Among athletes, it would be fair to say that an anterior cruciate ligament (ACL) tear is one of the more dreaded injuries. While damage such as this in your knee can sideline you for a while, it’s not game-ending, especially if you use all the tools, namely physical therapy.
At TLC Physical Therapy, Jason LaMendola, PT, and our team of experienced physical therapy experts excel in helping athletes — professional and weekend warriors — to get back into the game after a sports injury. When recovering from an ACL tear, there is work to be done, but the outlook is good if you participate fully in a comprehensive physical therapy program.
Here's a look at the invaluable role that physical therapy (PT) can play in getting you back into the game.
Regarding ACL tears, PT isn’t merely an optional afterthought. Most orthopedists rely on physical therapists to provide frontline treatment and diagnosis. If your tear has been diagnosed through advanced imaging, evaluating the extent of the tear and how it affects your knee’s function often falls to us.
Our experience with ACL injuries guides us in assessing how much stability, range of motion, and strength may be compromised due to your tear, at which point we can make recommendations.
Of course, our goal is to help you avoid surgery, and we do our best. That said, there are times when PT alone may not be able to overcome the damage, so we may recommend that you consider ACL surgery.
As you can see, our role in your initial evaluations and recommendations is important.
We’re going to start this section with an eye-opening study comparing return to sport rates of those who fully complied with PT versus those who were minimally or noncompliant. The results were this: “As much as 86% of fully compliant patients were able to return to the preinjury level, versus 50% and 45% of the patients defined as minimally compliant and noncompliant, respectively.”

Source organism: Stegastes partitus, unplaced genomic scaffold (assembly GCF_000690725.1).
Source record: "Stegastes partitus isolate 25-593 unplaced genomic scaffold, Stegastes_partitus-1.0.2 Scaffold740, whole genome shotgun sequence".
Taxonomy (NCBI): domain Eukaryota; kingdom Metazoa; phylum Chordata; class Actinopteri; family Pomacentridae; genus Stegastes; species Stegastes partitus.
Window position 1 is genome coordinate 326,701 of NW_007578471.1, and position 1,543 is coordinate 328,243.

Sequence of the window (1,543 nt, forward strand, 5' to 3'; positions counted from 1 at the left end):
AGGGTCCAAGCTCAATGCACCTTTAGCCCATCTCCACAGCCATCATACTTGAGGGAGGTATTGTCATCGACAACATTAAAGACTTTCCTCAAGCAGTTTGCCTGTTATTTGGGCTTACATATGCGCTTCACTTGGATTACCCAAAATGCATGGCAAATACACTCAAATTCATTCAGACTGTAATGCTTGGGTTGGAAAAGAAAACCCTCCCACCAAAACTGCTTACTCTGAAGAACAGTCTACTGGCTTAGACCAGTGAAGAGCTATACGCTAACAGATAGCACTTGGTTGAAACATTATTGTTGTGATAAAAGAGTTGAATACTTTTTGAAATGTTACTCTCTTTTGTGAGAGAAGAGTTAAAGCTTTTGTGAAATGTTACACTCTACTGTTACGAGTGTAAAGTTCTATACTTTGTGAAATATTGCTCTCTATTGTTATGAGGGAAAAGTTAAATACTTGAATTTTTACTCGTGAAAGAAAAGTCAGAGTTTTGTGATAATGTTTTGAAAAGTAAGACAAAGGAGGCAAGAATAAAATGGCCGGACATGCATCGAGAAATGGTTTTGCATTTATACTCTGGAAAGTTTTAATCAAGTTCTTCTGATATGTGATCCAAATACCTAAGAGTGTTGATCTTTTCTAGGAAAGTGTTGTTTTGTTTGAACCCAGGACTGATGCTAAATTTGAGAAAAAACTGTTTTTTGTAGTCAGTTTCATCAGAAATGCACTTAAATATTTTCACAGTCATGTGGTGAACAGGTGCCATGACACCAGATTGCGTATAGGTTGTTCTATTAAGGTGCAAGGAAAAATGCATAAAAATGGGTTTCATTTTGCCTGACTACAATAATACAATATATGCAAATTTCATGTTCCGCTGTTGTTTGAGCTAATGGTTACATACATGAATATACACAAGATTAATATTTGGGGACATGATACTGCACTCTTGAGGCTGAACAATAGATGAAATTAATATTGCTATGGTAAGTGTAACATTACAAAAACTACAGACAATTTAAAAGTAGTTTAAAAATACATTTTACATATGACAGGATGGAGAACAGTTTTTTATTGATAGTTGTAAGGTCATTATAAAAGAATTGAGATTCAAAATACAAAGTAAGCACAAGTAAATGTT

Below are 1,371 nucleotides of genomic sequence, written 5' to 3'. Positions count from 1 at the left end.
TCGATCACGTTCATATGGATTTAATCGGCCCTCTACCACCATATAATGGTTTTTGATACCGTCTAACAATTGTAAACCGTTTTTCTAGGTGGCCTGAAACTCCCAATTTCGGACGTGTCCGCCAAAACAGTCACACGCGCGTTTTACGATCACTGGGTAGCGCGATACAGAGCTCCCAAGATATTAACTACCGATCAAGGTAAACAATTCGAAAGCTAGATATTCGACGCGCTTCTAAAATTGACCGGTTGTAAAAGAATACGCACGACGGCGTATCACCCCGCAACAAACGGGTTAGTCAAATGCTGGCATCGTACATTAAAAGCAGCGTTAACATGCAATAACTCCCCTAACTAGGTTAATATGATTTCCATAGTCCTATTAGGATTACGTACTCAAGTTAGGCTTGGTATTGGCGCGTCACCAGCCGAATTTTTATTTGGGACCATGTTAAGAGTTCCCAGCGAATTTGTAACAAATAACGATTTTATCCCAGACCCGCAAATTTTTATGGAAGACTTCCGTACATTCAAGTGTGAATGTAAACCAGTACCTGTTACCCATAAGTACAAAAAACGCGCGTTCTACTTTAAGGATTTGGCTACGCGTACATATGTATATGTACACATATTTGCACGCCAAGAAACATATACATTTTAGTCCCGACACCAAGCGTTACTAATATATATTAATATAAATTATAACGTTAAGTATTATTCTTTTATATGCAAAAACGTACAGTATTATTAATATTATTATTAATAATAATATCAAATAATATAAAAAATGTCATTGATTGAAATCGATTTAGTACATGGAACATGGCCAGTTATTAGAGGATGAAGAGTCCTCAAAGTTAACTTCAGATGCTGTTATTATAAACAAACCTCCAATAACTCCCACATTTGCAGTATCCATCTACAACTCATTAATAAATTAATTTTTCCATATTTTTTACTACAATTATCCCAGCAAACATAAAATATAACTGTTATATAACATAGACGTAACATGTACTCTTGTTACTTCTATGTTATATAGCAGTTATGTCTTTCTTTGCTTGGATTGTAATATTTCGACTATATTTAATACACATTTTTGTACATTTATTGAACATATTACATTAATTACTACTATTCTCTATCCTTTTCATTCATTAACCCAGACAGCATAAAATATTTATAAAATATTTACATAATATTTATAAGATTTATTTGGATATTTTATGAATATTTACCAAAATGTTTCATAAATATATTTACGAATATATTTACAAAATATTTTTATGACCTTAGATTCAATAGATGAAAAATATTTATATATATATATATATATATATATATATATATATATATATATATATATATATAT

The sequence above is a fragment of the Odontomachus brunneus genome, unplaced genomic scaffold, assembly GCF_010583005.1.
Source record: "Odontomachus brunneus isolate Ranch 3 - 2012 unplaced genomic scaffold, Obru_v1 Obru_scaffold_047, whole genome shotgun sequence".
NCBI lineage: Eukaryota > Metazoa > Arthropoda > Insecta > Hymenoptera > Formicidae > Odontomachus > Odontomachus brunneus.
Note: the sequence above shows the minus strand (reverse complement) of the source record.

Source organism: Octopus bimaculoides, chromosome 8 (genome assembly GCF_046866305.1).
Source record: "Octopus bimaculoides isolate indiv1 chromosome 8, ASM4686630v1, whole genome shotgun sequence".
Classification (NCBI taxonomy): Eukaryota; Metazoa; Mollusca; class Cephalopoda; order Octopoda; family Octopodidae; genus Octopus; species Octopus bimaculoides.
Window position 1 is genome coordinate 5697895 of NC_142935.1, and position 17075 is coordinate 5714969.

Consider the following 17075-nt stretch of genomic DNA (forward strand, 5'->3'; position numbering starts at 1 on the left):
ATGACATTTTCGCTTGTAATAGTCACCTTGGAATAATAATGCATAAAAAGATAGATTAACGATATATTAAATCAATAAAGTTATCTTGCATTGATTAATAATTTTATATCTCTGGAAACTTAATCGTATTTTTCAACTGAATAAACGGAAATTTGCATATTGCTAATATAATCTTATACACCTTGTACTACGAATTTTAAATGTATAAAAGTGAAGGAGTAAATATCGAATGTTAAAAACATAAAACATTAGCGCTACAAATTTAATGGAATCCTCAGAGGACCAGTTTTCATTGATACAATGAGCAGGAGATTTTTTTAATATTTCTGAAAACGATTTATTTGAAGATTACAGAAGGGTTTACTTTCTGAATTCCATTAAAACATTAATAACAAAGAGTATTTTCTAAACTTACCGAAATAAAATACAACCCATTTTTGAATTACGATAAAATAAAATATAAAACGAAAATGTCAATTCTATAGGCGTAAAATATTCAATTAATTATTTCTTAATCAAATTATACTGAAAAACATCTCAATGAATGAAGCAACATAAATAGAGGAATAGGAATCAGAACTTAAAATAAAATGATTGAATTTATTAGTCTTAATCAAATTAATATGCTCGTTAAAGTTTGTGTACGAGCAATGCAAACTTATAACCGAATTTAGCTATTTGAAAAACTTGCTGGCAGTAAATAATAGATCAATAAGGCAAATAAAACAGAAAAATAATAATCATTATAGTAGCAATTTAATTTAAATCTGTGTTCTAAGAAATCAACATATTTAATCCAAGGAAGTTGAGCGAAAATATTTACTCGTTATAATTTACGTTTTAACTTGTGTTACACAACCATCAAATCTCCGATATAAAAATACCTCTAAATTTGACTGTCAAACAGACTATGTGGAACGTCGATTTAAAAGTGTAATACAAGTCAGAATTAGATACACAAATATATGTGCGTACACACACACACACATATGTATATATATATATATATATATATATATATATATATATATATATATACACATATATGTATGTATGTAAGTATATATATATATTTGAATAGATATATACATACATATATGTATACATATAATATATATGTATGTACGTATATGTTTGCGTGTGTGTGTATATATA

This success rate is because we know where to concentrate our (and your) efforts. Whether you’ve had ACL surgery or you’re relying on PT alone to recover from an ACL tear, we focus on:
We also take into consideration what your goals are for return to activity and work toward those. For example, someone who plays professional basketball may have different needs than someone who plays tennis on weekends.
Always at the back of our minds when we work with ACL injuries are steps that we can take to prevent re-injury of the ligament. As much as we love seeing our clients, we prefer to set them up for long-term success and not see them down the road again because of re-injury.
The bottom line is that PT can make all the difference in your ability to remain active after an ACL tear.
If you have more questions about PT and ACL tears, contact one of our offices on the North and South Shores of Staten Island, in Englishtown, New Jersey, or Midtown Manhattan in New York City to schedule an appointment.